06 January 2007

The Evils of Feminism

One of the great myths of the 20th century was “Feminism.”

Don't get me wrong. Women's liberation is a good thing. Women deserve equal pay for equal work, equal opportunity and equal responsibility. I am a strong supporter of women's liberation.

But feminism is not the same as women's liberation.

I am going to engage in a couple of broad, sweeping generalizations here. These tend to be more true than they are false, but there are always exceptions. Women tend to be relational, feeling & nurturing. Men tend to be action oriented, visually stimulated and challenging. What do I mean? Women talk, men do. Mothers care, fathers push. Chick flicks, action movies. I could go on.

The fundamental problem with Feminism is that is isn't about women at all. Webster's says that the definition of Islamism is
a popular reform movement advocating the reordering of government and society in accordance with laws prescribed by Islam.
(For our purposes here, I will not comment on how popular I think it actually is and will stipulate to the definition.) Taking this as a corollary, once could argue that feminism ought, then, to be a reordering of society in accordance with the needs, interests or rights of women. Which, it would seem to me would be the logical end of the second Webster's definition of feminism:
organized activity on behalf of women's rights and interests.
The problem is, that is not how it has played out. Instead, Webster's first definition is what has transpired. That definition is
the theory of the political, economic, and social equality of the sexes
What is wrong with this? In attempting to achieve social equality, women have allowed the male stereotype to set the agenda. Rather than bring what might be called women's values to the table, women have adopted men's values and elbowed their way into a marginally functional old boy's club.

There is no place where this is clearer than in the expressions of sexuality. Again with the sweeping generalizations: women crave relationships; men crave sex. In the best of all possible worlds, both would get what they want, because the traditional delivery system for both of these things long term was marriage, and while it was imperfect, it had a near monopoly on the delivery of sex and there was strong social pressure to keep it that way.

If the pundits are correct, one of the places that this monopoly has broken down almost completely is the college campus. There was a great article by Danielle Crittendon in the WSJ a couple weeks back. It describes a book, Unprotected, by an anonymous campus physician that describes the medical and emotional consequences of a sexual-boundary-free campus on women.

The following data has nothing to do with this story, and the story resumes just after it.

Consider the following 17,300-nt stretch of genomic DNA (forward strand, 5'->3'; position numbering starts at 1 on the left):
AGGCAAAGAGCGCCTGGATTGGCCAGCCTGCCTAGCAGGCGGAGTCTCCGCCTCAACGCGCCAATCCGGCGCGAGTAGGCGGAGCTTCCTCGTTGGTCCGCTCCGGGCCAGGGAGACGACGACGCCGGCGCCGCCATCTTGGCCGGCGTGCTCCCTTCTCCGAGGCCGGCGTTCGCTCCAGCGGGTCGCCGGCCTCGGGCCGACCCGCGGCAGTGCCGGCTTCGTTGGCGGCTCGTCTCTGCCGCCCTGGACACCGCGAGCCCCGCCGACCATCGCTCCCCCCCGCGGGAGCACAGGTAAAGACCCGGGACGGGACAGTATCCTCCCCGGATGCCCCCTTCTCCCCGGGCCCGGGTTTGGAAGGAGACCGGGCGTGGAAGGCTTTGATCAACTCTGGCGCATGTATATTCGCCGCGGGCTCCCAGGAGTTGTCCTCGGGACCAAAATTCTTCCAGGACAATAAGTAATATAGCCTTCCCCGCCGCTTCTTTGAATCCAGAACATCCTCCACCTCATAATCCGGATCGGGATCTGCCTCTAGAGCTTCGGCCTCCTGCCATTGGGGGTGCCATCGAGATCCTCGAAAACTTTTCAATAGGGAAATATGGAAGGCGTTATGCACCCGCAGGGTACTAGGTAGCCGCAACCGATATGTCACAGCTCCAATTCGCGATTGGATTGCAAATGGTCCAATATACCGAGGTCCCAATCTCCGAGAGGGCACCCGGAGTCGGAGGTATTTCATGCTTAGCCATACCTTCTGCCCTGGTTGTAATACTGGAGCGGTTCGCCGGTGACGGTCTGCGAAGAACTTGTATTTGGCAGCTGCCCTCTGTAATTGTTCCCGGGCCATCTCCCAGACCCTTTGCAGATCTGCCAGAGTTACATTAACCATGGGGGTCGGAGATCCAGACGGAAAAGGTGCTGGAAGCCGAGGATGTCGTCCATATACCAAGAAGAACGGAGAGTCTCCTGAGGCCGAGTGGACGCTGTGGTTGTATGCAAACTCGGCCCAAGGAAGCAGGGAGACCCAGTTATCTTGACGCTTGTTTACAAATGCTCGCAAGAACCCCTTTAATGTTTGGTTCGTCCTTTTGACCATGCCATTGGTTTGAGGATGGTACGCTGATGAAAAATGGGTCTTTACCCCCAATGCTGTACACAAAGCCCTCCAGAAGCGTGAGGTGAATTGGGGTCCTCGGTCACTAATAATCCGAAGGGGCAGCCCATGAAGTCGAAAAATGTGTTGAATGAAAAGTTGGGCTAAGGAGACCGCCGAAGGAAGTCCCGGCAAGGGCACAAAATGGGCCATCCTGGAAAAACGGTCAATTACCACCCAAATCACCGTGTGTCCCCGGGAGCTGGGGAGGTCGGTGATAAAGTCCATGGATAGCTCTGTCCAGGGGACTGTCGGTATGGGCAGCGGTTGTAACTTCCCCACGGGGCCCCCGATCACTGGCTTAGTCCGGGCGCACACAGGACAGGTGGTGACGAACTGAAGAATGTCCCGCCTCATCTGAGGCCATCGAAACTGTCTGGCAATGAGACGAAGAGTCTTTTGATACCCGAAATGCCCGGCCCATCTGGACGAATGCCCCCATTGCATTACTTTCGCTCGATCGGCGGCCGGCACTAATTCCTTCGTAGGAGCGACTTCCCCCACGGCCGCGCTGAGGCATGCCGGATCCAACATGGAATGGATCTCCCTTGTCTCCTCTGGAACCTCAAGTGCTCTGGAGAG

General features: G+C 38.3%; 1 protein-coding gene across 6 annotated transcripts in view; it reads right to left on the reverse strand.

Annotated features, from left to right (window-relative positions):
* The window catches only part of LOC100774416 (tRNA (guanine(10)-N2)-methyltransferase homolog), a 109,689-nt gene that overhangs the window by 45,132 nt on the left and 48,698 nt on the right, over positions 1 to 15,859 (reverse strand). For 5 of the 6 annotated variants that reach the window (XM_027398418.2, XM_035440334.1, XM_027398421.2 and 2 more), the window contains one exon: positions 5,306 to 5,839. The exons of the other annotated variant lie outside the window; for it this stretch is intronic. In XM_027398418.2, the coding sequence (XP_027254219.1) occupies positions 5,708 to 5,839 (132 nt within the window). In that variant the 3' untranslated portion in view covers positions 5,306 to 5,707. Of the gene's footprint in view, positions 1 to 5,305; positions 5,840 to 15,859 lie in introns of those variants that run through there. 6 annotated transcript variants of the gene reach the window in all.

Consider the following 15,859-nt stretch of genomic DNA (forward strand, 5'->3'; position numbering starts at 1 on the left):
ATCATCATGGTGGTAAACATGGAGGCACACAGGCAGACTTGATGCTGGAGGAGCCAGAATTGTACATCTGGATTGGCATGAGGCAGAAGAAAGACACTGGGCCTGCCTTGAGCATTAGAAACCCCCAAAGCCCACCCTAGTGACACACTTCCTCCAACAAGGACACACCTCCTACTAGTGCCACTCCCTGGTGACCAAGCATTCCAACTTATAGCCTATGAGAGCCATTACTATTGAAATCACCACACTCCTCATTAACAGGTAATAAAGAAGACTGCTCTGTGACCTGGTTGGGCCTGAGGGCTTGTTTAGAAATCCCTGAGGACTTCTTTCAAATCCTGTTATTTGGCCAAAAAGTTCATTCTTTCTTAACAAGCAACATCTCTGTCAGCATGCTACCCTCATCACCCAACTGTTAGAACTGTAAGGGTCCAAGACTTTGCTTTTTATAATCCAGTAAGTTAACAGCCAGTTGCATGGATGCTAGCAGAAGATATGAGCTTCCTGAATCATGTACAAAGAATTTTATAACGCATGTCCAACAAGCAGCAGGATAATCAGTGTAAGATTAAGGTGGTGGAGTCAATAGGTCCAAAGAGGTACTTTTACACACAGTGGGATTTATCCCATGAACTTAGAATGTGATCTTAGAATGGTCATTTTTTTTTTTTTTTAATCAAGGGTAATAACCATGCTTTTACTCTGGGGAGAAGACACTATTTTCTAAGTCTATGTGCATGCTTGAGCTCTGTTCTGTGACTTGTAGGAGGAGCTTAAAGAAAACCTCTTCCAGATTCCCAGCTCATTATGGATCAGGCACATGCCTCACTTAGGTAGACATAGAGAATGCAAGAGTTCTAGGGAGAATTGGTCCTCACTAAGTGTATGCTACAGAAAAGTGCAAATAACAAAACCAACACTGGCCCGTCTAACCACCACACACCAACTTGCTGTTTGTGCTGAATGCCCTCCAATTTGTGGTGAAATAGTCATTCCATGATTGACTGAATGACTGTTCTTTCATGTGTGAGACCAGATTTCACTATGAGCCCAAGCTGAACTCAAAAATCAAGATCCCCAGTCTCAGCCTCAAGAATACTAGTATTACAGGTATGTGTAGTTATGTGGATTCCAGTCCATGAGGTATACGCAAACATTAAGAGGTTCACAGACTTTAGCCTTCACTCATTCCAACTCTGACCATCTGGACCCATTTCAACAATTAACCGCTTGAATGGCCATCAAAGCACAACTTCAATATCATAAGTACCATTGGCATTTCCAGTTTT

[T]he danger of sexually transmitted diseases is too often overlooked in the lifestyle choices of the young women ... But the dangers go far beyond the biological. A girl named Heather, for instance, has succumbed to an intense bout of depression. The doctor presses her to think of possible causes. She can't think of anything. Then she says: "Well, I can think of one thing: since Thanksgiving, I've had a 'friend with benefits.' And actually I'm kind of confused about that."

Heather continues: "I want to spend more time with him, and do stuff like go shopping or see a movie. That would make it a friendship for me. But he says no, because if we do those things, then in his opinion we'd have a relationship--and that's more than he wants. And I'm confused, because it seems like I don't get the 'friend' part, but he still gets the 'benefits.'" It finally dawns on her: "I'm really unhappy about that. It's hard to be with him and then go home and be alone."

Heather is not an unrepresentative case. The author meets patients who cannot sleep, who mutilate themselves, who exhibit every symptom of psychic distress. Often they don't even know why they feel the way they do. As these girls see it, they are acting like sensible, responsible adults: They practice "safe sex" and limit their partners to a mere two or three per year.

They are following the best advice that modern psychology can offer. They are enjoying their sexual freedom, experimenting, discovering themselves. They can't understand what might be wrong. And yet something is wrong. As the author observes, surveys have found that "sexually active teenage girls were more than three times as likely to be depressed, and nearly three times as likely to have had a suicide attempt, than girls who were not sexually active."